• It is easy to port your code to a new version of Asterisk when you decide to upgrade. Rather than worrying about whether your patch will apply cleanly in the new version of Asterisk, you can simply plug your module in and things should just work.
  • It allows an easy method for people to enable or disable your functionality. Most SIP features are not essential to the core workings of Asterisk, so allowing your functionality to be optionally loaded will make people happy.
  • It enforces discipline in your coding. If you keep the mindset that you have your own area you can mess with and not to try to change things outside that area, then you are less likely to muddy the core of SIP in Asterisk.

SIP session supplement

The most common SIP use in Asterisk is the setting up of media sessions via a dialog initiated by an INVITE request. Asterisk has taken the shortcut of referring to such a dialog and its associated media session as a "session". Sessions in Asterisk are made extendable via a mechanism called "Session supplements". Session supplements are a set of callbacks that are called at various points throughout the lifetime of a session. The callbacks provided allow for your supplement to be visited when the session begins and ends, as well as when any SIP request or response is ent or received during the session. Session supplements are have datastores, similar to what channel have, so your supplement can store arbitrary data on a session and ertrieve or remove it when necessary. Session supplements can be tuned to only be called for specific SIP methods as well. Some potential examples of when you might use SIP session supplements are:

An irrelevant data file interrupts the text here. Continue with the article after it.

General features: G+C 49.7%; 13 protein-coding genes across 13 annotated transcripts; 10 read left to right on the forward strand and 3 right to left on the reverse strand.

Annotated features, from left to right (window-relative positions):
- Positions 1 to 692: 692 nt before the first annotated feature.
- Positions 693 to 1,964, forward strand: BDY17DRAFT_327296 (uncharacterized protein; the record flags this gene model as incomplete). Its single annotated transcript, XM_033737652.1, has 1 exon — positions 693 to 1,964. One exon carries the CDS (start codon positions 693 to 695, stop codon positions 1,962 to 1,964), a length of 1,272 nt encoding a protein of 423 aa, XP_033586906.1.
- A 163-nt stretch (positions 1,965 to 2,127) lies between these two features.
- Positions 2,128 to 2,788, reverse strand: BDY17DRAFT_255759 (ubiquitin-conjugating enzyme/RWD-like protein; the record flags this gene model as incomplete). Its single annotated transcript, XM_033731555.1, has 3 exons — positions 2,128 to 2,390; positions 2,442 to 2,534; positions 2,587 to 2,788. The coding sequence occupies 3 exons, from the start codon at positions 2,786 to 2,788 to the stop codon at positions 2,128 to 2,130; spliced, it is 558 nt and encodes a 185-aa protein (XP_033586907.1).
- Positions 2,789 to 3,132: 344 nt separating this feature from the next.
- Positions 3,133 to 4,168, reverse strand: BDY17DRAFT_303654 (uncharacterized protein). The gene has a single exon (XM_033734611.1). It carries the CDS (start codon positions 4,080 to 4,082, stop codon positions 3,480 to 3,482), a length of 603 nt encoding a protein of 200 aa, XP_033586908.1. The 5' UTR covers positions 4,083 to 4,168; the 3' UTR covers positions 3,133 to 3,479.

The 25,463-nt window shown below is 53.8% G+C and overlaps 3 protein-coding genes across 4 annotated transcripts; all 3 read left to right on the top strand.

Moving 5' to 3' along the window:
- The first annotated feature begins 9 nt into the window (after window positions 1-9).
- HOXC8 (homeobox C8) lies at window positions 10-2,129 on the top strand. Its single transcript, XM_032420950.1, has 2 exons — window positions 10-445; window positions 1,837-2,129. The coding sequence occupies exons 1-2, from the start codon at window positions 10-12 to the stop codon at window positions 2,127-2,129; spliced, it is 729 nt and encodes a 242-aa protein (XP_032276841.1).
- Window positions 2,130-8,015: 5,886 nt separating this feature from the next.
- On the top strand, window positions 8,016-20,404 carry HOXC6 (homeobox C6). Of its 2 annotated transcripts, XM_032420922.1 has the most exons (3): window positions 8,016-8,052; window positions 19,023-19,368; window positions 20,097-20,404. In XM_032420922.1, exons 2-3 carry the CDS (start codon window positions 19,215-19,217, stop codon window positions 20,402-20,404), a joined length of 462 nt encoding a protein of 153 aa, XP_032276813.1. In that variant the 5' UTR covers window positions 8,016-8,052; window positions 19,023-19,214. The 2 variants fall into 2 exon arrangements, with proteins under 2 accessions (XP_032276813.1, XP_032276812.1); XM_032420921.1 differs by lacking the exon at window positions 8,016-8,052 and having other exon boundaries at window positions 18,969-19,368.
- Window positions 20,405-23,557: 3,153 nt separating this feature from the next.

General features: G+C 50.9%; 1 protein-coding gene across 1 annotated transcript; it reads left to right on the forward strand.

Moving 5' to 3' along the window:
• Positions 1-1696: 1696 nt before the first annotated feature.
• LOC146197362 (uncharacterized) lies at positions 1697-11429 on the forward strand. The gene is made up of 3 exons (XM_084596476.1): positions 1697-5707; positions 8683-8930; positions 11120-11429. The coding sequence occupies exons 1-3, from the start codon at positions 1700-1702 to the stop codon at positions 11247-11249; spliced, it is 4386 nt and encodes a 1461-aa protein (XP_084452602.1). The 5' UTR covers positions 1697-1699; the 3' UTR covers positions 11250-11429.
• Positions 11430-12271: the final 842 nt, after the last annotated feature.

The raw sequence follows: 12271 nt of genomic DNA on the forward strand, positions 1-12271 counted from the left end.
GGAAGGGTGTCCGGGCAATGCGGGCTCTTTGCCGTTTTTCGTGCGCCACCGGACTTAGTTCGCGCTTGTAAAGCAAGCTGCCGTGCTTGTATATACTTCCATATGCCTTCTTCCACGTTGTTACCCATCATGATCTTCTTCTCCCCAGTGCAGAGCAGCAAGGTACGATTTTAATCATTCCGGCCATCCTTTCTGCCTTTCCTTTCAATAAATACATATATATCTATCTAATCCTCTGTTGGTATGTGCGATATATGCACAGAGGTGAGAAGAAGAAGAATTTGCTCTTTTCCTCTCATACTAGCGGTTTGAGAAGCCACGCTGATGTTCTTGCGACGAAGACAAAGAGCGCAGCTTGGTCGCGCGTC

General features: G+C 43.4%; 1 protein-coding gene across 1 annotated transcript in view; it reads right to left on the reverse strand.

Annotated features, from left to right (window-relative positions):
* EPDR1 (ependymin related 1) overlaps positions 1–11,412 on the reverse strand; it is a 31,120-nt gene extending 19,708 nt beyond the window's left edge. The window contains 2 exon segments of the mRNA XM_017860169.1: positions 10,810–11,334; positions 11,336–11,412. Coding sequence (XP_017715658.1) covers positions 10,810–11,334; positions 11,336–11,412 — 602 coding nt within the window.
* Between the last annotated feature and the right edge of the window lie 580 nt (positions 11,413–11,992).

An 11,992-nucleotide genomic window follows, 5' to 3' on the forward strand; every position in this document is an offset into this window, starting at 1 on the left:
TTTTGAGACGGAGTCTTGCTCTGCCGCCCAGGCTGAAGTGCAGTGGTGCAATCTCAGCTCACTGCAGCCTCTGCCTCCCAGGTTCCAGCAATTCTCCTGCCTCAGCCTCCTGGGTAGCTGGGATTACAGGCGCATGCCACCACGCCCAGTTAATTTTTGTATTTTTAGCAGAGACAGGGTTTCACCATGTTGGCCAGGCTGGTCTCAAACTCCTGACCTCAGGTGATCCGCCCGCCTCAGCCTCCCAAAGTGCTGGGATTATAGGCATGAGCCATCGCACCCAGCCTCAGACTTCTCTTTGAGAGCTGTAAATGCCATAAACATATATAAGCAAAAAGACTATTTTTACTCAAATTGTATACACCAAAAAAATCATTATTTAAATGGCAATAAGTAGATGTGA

• You wish to store some sort of information on a channel or other central Asterisk structure based on the value of a SIP header in a request or response.
  • You wish to add headers to an outbound SIP request or response based on saved data in your module.
  • You wish to send a specific error response to an inbound request based on a SIP header or system state.
  • You wish to add support for some specific type of in-dialog request(such as a specific INFO package)

아래의 예제를 참조하면 된다.

  • res/res_sip_rfc3326.c
  • res/res_sip_callerid.c

각각의 메시지와 상황에 맞게 작동하도록 할 수 있다.

  • outgoing_response: The specified callback is called when an outgoing SIP response is sent on the session.
  • incoming_request : The specified callback is called when an incoming SIP request arrives on the session.
  • incoming_response: The specified callback is called when an incoming SIP response arrives on the session.
  • priority: This is mostly applicable to session supplements that wish to act on the initial incoming INVITE a session. This will help determine when the supplements are called. Supplements with lower numbered priority are called before those with higher numbers. The most common use for this is to ensure that the supplement is called either before or after the ast_channel associated with the session is created.

See also

References

  1. https://wiki.asterisk.org/wiki/display/AST/Valgrind
  2. http://stackoverflow.com/questions/20743376/asterisk-gdb-how-to-debug-crash-with-gdb-and-asterisk-11-5-1-but-still-core-dunp
  3. http://www.voip-info.org/wiki/view/Asterisk+debugging